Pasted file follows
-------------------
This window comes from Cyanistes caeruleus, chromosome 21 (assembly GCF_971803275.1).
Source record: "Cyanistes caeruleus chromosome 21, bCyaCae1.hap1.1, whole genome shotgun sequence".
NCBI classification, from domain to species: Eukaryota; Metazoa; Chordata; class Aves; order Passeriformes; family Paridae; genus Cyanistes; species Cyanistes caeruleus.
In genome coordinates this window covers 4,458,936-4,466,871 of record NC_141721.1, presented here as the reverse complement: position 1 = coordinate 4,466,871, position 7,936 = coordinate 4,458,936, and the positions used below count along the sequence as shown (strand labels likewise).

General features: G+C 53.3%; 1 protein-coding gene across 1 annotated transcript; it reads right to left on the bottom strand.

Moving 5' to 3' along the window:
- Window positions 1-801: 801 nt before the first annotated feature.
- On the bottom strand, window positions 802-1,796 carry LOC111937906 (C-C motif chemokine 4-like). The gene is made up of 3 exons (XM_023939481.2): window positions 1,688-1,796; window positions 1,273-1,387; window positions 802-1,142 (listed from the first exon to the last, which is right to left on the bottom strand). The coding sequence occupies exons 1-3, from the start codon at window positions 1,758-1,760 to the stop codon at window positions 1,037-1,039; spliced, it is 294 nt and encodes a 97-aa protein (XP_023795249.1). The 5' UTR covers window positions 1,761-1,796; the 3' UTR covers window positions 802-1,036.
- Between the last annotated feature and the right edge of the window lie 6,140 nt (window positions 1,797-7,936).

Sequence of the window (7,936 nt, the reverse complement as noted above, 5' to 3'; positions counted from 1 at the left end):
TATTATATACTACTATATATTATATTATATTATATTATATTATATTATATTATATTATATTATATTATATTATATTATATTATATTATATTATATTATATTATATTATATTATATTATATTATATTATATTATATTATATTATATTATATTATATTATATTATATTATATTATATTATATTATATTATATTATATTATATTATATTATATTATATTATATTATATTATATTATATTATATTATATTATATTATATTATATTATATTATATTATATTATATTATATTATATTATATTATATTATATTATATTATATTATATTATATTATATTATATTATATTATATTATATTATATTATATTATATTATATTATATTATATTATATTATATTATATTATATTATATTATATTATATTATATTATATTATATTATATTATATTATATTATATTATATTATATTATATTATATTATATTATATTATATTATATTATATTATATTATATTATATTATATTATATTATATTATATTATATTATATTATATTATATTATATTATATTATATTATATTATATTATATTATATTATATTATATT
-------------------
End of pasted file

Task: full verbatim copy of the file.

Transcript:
This window comes from Cyanistes caeruleus, chromosome 21 (assembly GCF_971803275.1).
Source record: "Cyanistes caeruleus chromosome 21, bCyaCae1.hap1.1, whole genome shotgun sequence".
NCBI classification, from domain to species: Eukaryota; Metazoa; Chordata; class Aves; order Passeriformes; family Paridae; genus Cyanistes; species Cyanistes caeruleus.
In genome coordinates this window covers 4,458,936-4,466,871 of record NC_141721.1, presented here as the reverse complement: position 1 = coordinate 4,466,871, position 7,936 = coordinate 4,458,936, and the positions used below count along the sequence as shown (strand labels likewise).

General features: G+C 53.3%; 1 protein-coding gene across 1 annotated transcript; it reads right to left on the bottom strand.

Moving 5' to 3' along the window:
- Window positions 1-801: 801 nt before the first annotated feature.
- On the bottom strand, window positions 802-1,796 carry LOC111937906 (C-C motif chemokine 4-like). The gene is made up of 3 exons (XM_023939481.2): window positions 1,688-1,796; window positions 1,273-1,387; window positions 802-1,142 (listed from the first exon to the last, which is right to left on the bottom strand). The coding sequence occupies exons 1-3, from the start codon at window positions 1,758-1,760 to the stop codon at window positions 1,037-1,039; spliced, it is 294 nt and encodes a 97-aa protein (XP_023795249.1). The 5' UTR covers window positions 1,761-1,796; the 3' UTR covers window positions 802-1,036.
- Between the last annotated feature and the right edge of the window lie 6,140 nt (window positions 1,797-7,936).

Sequence of the window (7,936 nt, the reverse complement as noted above, 5' to 3'; positions counted from 1 at the left end):
TATTATATACTACTATATATTATATTATATTATATTATATTATATTATATTATATTATATTATATTATATTATATTATATTATATTATATTATATTATATTATATTATATTATATTATATTATATTATATTATATTATATTATATTATATTATATTATATTATATTATATTATATTATATTATATTATATTATATTATATTATATTATATTATATTATATTATATTATATTATATTATATTATATTATATTATATTATATTATATTATATTATATTATATTATATTATATTATATTATATTATATTATATTATATTATATTATATTATATTATATTATATTATATTATATTATATTATATTATATTATATTATATTATATTATATTATATTATATTATATTATATTATATTATATTATATTATATTATATTATATTATATTATATTATATTATATTATATTATATTATATTATATTATATTATATTATATTATATTATATTATATTATATTATATTATATTATATTATATTATATTATATTATATTATATTATATTATATTATATTATATTATATTATATTATATTATATTATATT